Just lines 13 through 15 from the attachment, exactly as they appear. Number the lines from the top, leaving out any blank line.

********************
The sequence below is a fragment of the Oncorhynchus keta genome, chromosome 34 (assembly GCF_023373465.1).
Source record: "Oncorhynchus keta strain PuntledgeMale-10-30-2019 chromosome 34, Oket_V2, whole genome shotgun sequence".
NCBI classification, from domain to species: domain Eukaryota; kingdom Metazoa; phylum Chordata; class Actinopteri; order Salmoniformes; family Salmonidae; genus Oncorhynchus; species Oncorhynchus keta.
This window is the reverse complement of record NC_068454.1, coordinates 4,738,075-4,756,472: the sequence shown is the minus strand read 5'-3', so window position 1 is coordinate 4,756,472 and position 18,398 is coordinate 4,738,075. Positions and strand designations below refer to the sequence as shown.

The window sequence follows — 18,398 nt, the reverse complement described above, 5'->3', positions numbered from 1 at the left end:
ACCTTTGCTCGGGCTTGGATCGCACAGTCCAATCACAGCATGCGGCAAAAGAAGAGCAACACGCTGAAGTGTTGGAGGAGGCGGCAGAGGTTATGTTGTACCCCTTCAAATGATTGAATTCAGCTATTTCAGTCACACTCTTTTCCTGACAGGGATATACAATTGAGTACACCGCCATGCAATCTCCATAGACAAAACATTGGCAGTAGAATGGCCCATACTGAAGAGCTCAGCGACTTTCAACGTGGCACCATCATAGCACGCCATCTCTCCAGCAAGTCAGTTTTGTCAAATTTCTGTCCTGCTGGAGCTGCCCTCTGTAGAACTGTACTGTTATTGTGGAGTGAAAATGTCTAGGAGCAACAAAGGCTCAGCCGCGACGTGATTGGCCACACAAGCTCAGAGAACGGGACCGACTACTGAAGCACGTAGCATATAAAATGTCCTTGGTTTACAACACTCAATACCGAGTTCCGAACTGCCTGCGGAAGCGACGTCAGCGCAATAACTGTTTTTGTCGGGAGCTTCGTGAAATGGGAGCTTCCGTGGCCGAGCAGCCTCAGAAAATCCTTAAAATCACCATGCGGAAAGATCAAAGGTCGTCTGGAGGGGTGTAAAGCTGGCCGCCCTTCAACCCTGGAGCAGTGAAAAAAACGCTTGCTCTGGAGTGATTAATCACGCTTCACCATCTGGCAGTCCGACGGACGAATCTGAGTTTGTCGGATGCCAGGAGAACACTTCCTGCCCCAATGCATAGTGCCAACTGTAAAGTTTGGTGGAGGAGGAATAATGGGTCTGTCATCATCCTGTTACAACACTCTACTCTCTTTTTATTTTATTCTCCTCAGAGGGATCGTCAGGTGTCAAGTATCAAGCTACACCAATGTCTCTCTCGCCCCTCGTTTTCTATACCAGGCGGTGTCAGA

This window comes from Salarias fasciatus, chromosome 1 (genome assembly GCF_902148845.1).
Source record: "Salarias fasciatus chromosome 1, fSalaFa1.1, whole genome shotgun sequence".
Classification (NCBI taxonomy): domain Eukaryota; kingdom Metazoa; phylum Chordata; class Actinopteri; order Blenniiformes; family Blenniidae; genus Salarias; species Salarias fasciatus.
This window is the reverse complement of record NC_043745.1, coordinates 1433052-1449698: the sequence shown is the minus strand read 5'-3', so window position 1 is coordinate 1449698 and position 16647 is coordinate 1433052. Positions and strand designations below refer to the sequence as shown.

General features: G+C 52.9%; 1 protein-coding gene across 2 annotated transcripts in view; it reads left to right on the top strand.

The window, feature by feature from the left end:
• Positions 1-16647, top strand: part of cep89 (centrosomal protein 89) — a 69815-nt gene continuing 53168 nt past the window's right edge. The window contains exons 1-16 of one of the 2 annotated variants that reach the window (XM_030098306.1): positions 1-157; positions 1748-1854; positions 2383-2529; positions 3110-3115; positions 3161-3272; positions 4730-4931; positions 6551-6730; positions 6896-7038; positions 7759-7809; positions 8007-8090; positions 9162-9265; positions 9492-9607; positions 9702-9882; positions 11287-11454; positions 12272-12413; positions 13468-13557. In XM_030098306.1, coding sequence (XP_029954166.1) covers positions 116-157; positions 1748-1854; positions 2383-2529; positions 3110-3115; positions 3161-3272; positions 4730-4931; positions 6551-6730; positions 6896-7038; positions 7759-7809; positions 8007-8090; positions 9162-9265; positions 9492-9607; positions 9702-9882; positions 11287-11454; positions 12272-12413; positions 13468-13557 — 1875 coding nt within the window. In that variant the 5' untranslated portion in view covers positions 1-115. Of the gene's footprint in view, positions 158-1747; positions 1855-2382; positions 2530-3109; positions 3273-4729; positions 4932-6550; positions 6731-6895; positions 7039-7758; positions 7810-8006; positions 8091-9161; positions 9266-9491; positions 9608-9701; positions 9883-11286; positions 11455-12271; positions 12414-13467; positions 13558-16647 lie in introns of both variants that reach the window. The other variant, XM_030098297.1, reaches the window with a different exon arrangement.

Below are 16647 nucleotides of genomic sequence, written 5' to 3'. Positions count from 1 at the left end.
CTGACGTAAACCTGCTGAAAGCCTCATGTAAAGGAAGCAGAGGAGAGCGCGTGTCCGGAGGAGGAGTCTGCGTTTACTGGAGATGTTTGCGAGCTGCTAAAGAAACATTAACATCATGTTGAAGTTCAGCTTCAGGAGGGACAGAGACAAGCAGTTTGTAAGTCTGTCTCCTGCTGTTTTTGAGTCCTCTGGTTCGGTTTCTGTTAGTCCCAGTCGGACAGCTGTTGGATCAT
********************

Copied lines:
• Positions 1-16647, top strand: part of cep89 (centrosomal protein 89) — a 69815-nt gene continuing 53168 nt past the window's right edge. The window contains exons 1-16 of one of the 2 annotated variants that reach the window (XM_030098306.1): positions 1-157; positions 1748-1854; positions 2383-2529; positions 3110-3115; positions 3161-3272; positions 4730-4931; positions 6551-6730; positions 6896-7038; positions 7759-7809; positions 8007-8090; positions 9162-9265; positions 9492-9607; positions 9702-9882; positions 11287-11454; positions 12272-12413; positions 13468-13557. In XM_030098306.1, coding sequence (XP_029954166.1) covers positions 116-157; positions 1748-1854; positions 2383-2529; positions 3110-3115; positions 3161-3272; positions 4730-4931; positions 6551-6730; positions 6896-7038; positions 7759-7809; positions 8007-8090; positions 9162-9265; positions 9492-9607; positions 9702-9882; positions 11287-11454; positions 12272-12413; positions 13468-13557 — 1875 coding nt within the window. In that variant the 5' untranslated portion in view covers positions 1-115. Of the gene's footprint in view, positions 158-1747; positions 1855-2382; positions 2530-3109; positions 3273-4729; positions 4932-6550; positions 6731-6895; positions 7039-7758; positions 7810-8006; positions 8091-9161; positions 9266-9491; positions 9608-9701; positions 9883-11286; positions 11455-12271; positions 12414-13467; positions 13558-16647 lie in introns of both variants that reach the window. The other variant, XM_030098297.1, reaches the window with a different exon arrangement.

Below are 16647 nucleotides of genomic sequence, written 5' to 3'. Positions count from 1 at the left end.
CTGACGTAAACCTGCTGAAAGCCTCATGTAAAGGAAGCAGAGGAGAGCGCGTGTCCGGAGGAGGAGTCTGCGTTTACTGGAGATGTTTGCGAGCTGCTAAAGAAACATTAACATCATGTTGAAGTTCAGCTTCAGGAGGGACAGAGACAAGCAGTTTGTAAGTCTGTCTCCTGCTGTTTTTGAGTCCTCTGGTTCGGTTTCTGTTAGTCCCAGTCGGACAGCTGTTGGATCAT